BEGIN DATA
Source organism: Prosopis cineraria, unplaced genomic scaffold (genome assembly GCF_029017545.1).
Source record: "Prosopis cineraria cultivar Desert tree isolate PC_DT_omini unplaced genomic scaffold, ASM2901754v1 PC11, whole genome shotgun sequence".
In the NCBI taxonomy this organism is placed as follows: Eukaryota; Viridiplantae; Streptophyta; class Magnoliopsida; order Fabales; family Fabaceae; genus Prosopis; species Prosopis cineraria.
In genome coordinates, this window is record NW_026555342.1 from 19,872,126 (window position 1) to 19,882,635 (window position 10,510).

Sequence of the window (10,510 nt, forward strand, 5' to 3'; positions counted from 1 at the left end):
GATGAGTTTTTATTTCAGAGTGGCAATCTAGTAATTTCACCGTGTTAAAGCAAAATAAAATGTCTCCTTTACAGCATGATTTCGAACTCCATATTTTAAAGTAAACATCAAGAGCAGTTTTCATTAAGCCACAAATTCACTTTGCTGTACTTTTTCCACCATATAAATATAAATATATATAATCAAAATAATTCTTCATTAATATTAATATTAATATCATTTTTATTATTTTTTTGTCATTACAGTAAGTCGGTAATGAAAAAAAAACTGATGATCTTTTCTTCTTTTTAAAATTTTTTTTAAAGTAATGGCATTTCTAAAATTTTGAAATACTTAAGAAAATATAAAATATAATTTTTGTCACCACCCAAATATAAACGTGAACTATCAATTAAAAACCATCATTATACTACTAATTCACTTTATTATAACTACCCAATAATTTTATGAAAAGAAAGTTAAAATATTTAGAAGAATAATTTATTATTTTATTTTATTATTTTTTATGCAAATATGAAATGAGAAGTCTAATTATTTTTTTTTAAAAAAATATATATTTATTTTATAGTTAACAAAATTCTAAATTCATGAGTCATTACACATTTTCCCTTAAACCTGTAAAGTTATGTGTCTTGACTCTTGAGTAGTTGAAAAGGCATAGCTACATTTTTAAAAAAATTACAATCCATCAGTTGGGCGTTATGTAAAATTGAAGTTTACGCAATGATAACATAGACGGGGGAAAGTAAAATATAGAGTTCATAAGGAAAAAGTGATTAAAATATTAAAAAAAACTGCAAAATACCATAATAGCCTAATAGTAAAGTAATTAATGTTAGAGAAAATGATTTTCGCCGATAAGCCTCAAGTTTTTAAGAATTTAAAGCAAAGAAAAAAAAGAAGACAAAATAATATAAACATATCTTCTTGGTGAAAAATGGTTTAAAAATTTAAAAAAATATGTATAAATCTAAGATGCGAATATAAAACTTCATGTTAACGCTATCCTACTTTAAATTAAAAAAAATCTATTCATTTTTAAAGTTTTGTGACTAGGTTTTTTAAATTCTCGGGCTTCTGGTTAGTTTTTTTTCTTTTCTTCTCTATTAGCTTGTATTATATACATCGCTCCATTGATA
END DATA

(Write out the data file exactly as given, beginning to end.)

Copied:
Source organism: Prosopis cineraria, unplaced genomic scaffold (genome assembly GCF_029017545.1).
Source record: "Prosopis cineraria cultivar Desert tree isolate PC_DT_omini unplaced genomic scaffold, ASM2901754v1 PC11, whole genome shotgun sequence".
In the NCBI taxonomy this organism is placed as follows: Eukaryota; Viridiplantae; Streptophyta; class Magnoliopsida; order Fabales; family Fabaceae; genus Prosopis; species Prosopis cineraria.
In genome coordinates, this window is record NW_026555342.1 from 19,872,126 (window position 1) to 19,882,635 (window position 10,510).

Sequence of the window (10,510 nt, forward strand, 5' to 3'; positions counted from 1 at the left end):
GATGAGTTTTTATTTCAGAGTGGCAATCTAGTAATTTCACCGTGTTAAAGCAAAATAAAATGTCTCCTTTACAGCATGATTTCGAACTCCATATTTTAAAGTAAACATCAAGAGCAGTTTTCATTAAGCCACAAATTCACTTTGCTGTACTTTTTCCACCATATAAATATAAATATATATAATCAAAATAATTCTTCATTAATATTAATATTAATATCATTTTTATTATTTTTTTGTCATTACAGTAAGTCGGTAATGAAAAAAAAACTGATGATCTTTTCTTCTTTTTAAAATTTTTTTTAAAGTAATGGCATTTCTAAAATTTTGAAATACTTAAGAAAATATAAAATATAATTTTTGTCACCACCCAAATATAAACGTGAACTATCAATTAAAAACCATCATTATACTACTAATTCACTTTATTATAACTACCCAATAATTTTATGAAAAGAAAGTTAAAATATTTAGAAGAATAATTTATTATTTTATTTTATTATTTTTTATGCAAATATGAAATGAGAAGTCTAATTATTTTTTTTTAAAAAAATATATATTTATTTTATAGTTAACAAAATTCTAAATTCATGAGTCATTACACATTTTCCCTTAAACCTGTAAAGTTATGTGTCTTGACTCTTGAGTAGTTGAAAAGGCATAGCTACATTTTTAAAAAAATTACAATCCATCAGTTGGGCGTTATGTAAAATTGAAGTTTACGCAATGATAACATAGACGGGGGAAAGTAAAATATAGAGTTCATAAGGAAAAAGTGATTAAAATATTAAAAAAAACTGCAAAATACCATAATAGCCTAATAGTAAAGTAATTAATGTTAGAGAAAATGATTTTCGCCGATAAGCCTCAAGTTTTTAAGAATTTAAAGCAAAGAAAAAAAAGAAGACAAAATAATATAAACATATCTTCTTGGTGAAAAATGGTTTAAAAATTTAAAAAAATATGTATAAATCTAAGATGCGAATATAAAACTTCATGTTAACGCTATCCTACTTTAAATTAAAAAAAATCTATTCATTTTTAAAGTTTTGTGACTAGGTTTTTTAAATTCTCGGGCTTCTGGTTAGTTTTTTTTCTTTTCTTCTCTATTAGCTTGTATTATATACATCGCTCCATTGATA